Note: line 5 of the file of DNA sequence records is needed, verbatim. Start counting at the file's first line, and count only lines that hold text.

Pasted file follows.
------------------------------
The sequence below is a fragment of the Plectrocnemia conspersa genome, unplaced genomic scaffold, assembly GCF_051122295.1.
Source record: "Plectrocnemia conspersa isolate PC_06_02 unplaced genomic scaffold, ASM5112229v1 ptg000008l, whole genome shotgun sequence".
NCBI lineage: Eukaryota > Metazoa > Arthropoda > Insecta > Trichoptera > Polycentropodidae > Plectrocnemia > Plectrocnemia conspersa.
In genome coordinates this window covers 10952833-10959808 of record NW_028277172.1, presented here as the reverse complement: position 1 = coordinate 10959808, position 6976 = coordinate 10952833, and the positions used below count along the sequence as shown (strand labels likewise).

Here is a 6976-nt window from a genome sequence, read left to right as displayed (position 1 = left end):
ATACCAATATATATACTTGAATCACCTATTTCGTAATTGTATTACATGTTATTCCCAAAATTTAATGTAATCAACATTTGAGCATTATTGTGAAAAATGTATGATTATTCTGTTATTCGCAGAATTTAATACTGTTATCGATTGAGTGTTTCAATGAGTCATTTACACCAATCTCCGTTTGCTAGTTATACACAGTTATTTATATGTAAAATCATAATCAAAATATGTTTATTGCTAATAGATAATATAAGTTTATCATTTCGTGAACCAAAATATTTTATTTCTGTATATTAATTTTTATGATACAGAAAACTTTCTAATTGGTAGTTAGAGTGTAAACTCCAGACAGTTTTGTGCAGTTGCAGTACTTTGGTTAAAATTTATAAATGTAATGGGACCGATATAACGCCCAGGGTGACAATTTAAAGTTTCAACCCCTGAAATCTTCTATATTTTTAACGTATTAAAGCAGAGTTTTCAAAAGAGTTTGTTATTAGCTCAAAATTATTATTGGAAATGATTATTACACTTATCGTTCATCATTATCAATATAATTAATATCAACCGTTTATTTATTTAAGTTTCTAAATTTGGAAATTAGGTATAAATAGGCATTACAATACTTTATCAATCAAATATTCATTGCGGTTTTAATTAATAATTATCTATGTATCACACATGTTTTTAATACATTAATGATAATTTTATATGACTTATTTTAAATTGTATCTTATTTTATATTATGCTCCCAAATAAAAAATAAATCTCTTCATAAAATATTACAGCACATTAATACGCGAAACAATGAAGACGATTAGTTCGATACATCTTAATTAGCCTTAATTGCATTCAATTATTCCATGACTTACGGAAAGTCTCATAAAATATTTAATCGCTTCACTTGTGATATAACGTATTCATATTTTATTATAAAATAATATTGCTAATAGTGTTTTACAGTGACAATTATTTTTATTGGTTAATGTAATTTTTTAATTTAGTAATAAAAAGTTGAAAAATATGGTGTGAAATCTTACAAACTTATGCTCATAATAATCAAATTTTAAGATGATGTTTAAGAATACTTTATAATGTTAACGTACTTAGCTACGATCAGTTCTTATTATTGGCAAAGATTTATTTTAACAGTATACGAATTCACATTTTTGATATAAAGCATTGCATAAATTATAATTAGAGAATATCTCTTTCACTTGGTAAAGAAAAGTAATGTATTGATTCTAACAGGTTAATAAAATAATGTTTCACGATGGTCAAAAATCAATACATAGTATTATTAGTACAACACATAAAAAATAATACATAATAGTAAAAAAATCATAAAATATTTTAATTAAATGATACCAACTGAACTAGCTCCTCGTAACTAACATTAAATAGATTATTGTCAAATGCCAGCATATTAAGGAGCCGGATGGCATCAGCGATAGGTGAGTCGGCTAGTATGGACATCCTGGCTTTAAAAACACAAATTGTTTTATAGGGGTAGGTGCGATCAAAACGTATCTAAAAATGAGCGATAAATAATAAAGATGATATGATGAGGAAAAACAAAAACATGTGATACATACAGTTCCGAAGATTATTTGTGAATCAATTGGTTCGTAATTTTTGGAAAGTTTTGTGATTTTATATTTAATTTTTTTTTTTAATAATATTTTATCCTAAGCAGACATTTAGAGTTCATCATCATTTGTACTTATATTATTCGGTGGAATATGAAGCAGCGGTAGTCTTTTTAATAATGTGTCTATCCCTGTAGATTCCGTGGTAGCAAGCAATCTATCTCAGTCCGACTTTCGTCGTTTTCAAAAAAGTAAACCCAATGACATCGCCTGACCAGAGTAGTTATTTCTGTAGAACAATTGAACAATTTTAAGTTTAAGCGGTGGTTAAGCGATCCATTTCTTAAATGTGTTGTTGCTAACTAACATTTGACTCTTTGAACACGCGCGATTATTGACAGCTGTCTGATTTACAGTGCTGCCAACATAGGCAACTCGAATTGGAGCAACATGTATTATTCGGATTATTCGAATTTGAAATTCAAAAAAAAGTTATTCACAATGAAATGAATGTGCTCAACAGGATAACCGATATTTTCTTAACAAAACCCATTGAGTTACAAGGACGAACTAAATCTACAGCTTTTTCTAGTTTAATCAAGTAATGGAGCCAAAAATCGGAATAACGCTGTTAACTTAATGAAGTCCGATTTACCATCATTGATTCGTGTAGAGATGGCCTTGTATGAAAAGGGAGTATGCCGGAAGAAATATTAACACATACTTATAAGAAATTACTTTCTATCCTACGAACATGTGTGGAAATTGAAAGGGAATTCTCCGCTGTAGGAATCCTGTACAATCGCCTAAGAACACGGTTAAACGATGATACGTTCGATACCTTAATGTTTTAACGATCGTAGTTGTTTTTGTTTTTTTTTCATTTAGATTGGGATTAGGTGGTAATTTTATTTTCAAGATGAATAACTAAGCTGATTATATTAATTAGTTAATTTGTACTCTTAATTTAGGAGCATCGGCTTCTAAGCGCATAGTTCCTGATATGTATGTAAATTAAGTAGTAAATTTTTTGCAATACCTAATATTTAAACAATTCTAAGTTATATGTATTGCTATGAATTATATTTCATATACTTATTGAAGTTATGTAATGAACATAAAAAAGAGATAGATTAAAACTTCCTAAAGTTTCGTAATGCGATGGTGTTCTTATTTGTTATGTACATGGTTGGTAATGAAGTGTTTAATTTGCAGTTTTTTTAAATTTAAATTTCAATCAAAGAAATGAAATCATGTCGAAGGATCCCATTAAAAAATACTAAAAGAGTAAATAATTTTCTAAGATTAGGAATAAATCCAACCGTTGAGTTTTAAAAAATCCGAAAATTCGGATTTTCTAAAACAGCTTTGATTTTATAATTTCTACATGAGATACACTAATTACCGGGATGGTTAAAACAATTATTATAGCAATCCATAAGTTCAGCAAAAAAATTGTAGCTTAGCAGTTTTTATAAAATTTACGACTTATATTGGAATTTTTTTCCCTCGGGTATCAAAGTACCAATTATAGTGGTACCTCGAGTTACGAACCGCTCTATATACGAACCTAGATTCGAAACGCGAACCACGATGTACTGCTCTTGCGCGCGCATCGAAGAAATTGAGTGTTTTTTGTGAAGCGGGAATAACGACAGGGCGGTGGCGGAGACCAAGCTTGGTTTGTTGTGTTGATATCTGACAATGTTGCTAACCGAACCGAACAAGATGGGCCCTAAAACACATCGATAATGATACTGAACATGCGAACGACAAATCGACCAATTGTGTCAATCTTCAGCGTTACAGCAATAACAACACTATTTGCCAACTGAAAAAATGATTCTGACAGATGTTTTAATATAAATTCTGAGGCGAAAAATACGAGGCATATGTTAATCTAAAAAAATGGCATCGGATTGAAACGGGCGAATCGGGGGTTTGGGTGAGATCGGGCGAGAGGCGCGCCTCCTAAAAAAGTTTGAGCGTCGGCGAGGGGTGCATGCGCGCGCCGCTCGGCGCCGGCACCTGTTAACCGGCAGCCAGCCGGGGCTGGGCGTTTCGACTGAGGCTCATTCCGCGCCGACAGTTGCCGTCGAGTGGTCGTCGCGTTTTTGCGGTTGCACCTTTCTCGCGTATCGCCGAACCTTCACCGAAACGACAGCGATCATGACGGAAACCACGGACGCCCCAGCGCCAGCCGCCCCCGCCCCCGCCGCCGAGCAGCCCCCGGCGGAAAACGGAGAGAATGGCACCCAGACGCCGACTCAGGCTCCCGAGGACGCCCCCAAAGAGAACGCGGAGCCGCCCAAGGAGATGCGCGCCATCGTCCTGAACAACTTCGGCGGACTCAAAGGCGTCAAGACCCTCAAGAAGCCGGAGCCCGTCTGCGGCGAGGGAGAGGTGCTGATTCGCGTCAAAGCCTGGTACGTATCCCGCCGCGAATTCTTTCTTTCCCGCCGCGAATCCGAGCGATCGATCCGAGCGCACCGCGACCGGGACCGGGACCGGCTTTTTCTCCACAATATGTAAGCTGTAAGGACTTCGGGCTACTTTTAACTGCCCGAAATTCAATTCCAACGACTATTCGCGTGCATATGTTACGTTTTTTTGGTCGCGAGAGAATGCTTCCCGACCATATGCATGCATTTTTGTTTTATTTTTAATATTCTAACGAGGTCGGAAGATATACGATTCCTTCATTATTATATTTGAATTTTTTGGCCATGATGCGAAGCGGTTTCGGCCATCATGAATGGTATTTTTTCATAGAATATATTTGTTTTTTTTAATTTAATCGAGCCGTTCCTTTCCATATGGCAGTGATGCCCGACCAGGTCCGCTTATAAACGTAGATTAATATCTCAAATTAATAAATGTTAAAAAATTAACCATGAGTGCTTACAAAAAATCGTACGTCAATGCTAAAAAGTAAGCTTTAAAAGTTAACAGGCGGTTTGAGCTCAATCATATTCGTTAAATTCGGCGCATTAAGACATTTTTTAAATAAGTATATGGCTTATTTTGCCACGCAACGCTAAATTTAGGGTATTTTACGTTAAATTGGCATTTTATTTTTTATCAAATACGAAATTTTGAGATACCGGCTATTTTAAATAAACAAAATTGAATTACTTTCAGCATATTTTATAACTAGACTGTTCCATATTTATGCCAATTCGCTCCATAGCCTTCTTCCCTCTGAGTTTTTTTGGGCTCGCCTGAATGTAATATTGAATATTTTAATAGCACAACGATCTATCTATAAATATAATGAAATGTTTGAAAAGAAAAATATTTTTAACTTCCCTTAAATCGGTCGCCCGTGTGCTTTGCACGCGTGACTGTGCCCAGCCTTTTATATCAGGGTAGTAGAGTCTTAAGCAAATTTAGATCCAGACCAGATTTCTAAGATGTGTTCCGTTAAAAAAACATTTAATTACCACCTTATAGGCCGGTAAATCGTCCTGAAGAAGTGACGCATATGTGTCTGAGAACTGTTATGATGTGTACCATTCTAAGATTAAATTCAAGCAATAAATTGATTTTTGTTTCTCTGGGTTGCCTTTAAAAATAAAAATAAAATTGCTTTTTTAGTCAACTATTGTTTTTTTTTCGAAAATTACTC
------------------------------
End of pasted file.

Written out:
Here is a 6976-nt window from a genome sequence, read left to right as displayed (position 1 = left end):